Credit: Denis Gliksman/INRAP
- One of largest Celtic burial mounds.
- Fragments of bones.
- Pieces indicate high princely status.
On March 4, France’s National Archaeological Research Institute (INRAP) revealed a brand new Celtic burial mound in Lavau. Inside was a prince with unexpected burial pieces from the Mediterranean.
France 24 is reporting that the National Archaeological Research Institute (Inrap) discovered the burial tomb of what /4/be a Celtic prince. However, that’s not the surprising news.
While digging at an industrial zone in the small town of Lavau, located in the northern region of Yonne, archaeologists discovered a tomb of a previously unknown prince. Inrap began the excavation in October 2014, but did not reveal the contents of the 40-meter-wide burial mound until a press conference on March 4.
The official press release from Inrap announces “in the center of a tumulus 40 meter in diameter, the deceased and his chariot lay in the center of a vast, 14 square-meter funerary chamber, one of the largest recorded by archaeologists for this period at the end of the Iron Age (Hallstatt period).”
Photos show bones from the prince’s toes, as well. However, that wasn’t even the thrilling part—and really, how often is the burial site of a prince not the most sensational part of a story?
And it turns out the contents were even more exciting. Among the prince’s prized possessions were items only found in the Mediterranean region—indicating a functioning, well-established trade route.
The institute says “the most ostentatious objects comprise basins, a bronze ciste (bucket), fine pottery with a fluted decoration, and a large knife in its sheath” were all placed around the corner of the site.
Larger, unearthed items include an Etruscan crafted, bronze decorated cauldron used for watered-down wine during banquets and assemblies. Interestingly, Etruscans lived in what is now northern Italy and were frenemies of the Romans, so the trading route /4/have lasted nearly 840 miles—depending on if the craftsmen were in the expanded territories.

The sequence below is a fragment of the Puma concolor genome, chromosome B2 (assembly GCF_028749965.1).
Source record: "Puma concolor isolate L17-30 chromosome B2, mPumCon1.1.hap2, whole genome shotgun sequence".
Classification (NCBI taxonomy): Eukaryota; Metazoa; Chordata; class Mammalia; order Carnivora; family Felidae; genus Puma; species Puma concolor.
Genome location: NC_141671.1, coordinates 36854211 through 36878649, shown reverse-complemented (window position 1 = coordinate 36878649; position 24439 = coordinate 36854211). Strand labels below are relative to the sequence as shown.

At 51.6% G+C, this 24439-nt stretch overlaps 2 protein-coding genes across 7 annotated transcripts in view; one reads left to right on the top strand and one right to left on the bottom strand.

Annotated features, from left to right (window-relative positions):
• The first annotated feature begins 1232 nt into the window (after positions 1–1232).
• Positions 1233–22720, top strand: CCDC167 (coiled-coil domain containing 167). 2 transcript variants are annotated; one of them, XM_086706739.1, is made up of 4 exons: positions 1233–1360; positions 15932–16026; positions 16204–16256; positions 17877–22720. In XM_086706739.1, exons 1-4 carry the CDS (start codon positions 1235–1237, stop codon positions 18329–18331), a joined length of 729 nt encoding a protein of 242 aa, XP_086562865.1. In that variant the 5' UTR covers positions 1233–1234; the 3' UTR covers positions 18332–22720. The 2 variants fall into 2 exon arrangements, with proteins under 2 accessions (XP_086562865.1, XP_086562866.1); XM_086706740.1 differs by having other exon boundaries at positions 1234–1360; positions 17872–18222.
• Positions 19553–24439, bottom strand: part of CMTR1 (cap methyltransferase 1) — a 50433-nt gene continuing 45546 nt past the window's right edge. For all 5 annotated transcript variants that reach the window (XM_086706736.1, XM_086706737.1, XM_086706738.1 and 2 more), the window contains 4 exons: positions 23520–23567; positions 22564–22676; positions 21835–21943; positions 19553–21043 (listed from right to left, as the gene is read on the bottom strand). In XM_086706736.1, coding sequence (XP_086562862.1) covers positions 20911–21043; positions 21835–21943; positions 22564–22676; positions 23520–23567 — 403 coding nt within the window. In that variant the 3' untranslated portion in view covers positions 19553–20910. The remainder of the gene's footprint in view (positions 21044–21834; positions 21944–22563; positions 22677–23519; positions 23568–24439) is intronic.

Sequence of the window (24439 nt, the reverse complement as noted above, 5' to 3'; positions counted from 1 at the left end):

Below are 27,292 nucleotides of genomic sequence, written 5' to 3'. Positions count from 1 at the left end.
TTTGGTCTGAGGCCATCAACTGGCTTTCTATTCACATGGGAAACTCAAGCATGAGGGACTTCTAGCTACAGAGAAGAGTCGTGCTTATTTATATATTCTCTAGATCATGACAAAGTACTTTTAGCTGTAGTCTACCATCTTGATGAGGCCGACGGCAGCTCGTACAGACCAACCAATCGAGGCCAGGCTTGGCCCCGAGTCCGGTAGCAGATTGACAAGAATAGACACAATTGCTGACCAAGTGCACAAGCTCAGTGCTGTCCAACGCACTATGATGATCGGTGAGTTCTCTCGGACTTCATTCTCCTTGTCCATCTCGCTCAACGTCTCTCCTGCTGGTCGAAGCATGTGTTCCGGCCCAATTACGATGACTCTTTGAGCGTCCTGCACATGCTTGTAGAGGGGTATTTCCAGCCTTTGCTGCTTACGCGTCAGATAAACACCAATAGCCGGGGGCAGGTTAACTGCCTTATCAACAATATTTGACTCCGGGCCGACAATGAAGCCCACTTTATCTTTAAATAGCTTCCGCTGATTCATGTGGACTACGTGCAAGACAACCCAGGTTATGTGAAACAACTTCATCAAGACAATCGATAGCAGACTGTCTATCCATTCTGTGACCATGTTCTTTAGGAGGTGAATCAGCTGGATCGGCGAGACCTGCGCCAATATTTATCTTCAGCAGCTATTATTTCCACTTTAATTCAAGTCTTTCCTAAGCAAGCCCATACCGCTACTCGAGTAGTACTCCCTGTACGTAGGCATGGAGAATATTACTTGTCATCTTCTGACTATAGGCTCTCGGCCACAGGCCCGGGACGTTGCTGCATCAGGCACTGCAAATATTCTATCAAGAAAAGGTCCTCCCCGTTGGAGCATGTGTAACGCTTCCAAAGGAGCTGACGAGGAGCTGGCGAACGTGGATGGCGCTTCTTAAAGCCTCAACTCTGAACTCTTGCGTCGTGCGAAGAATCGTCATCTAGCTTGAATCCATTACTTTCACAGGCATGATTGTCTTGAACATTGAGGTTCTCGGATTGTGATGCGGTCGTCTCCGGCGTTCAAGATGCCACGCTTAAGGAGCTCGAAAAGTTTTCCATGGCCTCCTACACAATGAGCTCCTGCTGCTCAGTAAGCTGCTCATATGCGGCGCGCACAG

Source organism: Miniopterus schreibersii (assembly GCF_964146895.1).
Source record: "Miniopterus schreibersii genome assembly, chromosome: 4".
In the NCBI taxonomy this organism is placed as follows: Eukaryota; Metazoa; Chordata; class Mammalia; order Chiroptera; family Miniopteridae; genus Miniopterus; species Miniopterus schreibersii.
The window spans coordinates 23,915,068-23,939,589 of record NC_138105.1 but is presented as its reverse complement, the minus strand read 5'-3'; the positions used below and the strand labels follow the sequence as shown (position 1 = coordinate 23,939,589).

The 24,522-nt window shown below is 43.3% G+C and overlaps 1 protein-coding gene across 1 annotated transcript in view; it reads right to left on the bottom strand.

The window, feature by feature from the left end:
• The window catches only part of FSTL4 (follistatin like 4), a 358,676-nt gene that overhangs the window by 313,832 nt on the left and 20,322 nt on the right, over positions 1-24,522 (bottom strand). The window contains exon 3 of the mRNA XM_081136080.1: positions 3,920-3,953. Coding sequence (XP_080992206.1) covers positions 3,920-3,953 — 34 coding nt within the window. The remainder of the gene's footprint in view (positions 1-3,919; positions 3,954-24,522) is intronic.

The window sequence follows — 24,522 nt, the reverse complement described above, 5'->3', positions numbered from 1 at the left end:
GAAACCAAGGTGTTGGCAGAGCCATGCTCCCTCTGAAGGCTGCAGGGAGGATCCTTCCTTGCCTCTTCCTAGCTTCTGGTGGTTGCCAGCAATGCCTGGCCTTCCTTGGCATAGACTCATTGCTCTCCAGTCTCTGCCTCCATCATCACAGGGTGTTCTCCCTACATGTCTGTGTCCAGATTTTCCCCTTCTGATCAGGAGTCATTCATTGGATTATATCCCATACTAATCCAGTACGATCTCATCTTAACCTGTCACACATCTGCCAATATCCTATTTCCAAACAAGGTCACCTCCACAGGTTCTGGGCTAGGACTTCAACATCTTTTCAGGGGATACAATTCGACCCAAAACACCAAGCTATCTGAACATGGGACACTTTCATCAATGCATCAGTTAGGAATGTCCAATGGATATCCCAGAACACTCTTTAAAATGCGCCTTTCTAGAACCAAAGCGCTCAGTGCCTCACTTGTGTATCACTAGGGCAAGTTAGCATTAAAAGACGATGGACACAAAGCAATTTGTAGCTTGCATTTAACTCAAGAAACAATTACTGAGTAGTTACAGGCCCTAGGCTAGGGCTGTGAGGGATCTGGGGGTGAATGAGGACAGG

Along the handle of the cauldron is the head of Greek god Achelous, the river and fresh water god, which /4/indicate a push for good trade through the waterway system.
Handle on the Lavau cauldron decorated with head of the Greek god Achelous. Credits: Denis @lemondefr pic.twitter.com/1zfnn2TyHA— Brett Hopkins (@swedhopkins) March 4, 2015
Celts “benefitted from this circulation and their elites accumulated numerous prestige goods” along the Loire-Seine-Saône-Rhine-Danube inter-fluvial zone. Achelous inclusion shows a knowledge of the local influential people to request an audience. And eight lioness heads decorate along the outer rim.
Also inside the cauldron was a Greek oenochoe pot with a gold finish base depicting “Dionysus lying under a vine facing a female.” It also implicates the local Celts’ fondness of Greco-Italian finery for banquets.
Other large Celtic cites include Heuneburg and Hochdorf, Germany, and Bourges, France.
France 24 claims Inrap President Dominique Garcia recently told visiting journalists these items “are evidence of the exchanges that happened between the Mediterranean and the Celts.” And noted that the rise of the Etruscans and Greek city-states in the sixth and fifth centuries BC helped motivate the need for barter and commerce. Especially in the Etruscan and Greek city-states near Marseille, France.
[ #Archéologie ] À #Lavau, un prince celtique près de la station de lavage http://t.co/aEZlUqJ59h pic.twitter.com/MIwaWy8q7P— France Inter (@franceinter) March 5, 2015
Pieces like the wine pitcher and cauldron were often used as what Garcia calls “kind of diplomatic gifts” when the merchants visited continental Celts. Similar to the way heads of state exchange gifts now, the idea was to butter up the regional power for access to precious metals/goods, slaves, and cooperation.
The preserved items allow the archeological community into Early Iron Age cultural insights found around the prince’s grave. From 1300 B.C. until 800 B.C., humans used the Lavau area for burial mounds and would place trenches around the plots, separating space from the living and deceased.
“During the Early Iron Age, they were succeeded by a warrior and his iron sword, along with woman decorated with solid bronze bracelets.” Until the Gallo-Romans unearthed the previous bodies and used the three-meters deep trenches for Antiquity burial sites, the area remained a quarantined sanctuary for the dead.
And the fine condition of the cauldron and pot lets the group use the latest technological and advancements without fear of ruining a valuable piece. The prince’s burial mound and possessions just /4/provide a lot of answers for questions plaguing the archeological community.
Sources: France 24, Inrap
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